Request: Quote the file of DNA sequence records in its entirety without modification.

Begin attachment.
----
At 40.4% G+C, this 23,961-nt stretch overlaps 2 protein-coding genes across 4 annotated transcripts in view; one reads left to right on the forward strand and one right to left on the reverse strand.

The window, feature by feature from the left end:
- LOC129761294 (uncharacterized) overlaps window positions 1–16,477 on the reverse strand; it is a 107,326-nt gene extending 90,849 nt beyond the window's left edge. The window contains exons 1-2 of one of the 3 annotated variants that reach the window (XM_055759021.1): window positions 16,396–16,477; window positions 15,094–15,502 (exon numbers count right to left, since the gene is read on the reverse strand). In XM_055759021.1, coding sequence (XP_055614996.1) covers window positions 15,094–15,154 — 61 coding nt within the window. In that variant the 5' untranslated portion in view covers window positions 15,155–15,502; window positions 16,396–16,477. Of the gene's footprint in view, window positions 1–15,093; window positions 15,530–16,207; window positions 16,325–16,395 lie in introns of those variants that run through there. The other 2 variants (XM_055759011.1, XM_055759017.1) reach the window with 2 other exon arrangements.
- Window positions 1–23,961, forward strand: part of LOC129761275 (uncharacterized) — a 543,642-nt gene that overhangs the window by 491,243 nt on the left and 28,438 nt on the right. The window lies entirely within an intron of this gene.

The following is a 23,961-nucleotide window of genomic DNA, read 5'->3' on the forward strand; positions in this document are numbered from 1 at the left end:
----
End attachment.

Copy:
At 40.4% G+C, this 23,961-nt stretch overlaps 2 protein-coding genes across 4 annotated transcripts in view; one reads left to right on the forward strand and one right to left on the reverse strand.

The window, feature by feature from the left end:
- LOC129761294 (uncharacterized) overlaps window positions 1–16,477 on the reverse strand; it is a 107,326-nt gene extending 90,849 nt beyond the window's left edge. The window contains exons 1-2 of one of the 3 annotated variants that reach the window (XM_055759021.1): window positions 16,396–16,477; window positions 15,094–15,502 (exon numbers count right to left, since the gene is read on the reverse strand). In XM_055759021.1, coding sequence (XP_055614996.1) covers window positions 15,094–15,154 — 61 coding nt within the window. In that variant the 5' untranslated portion in view covers window positions 15,155–15,502; window positions 16,396–16,477. Of the gene's footprint in view, window positions 1–15,093; window positions 15,530–16,207; window positions 16,325–16,395 lie in introns of those variants that run through there. The other 2 variants (XM_055759011.1, XM_055759017.1) reach the window with 2 other exon arrangements.
- Window positions 1–23,961, forward strand: part of LOC129761275 (uncharacterized) — a 543,642-nt gene that overhangs the window by 491,243 nt on the left and 28,438 nt on the right. The window lies entirely within an intron of this gene.

The following is a 23,961-nucleotide window of genomic DNA, read 5'->3' on the forward strand; positions in this document are numbered from 1 at the left end: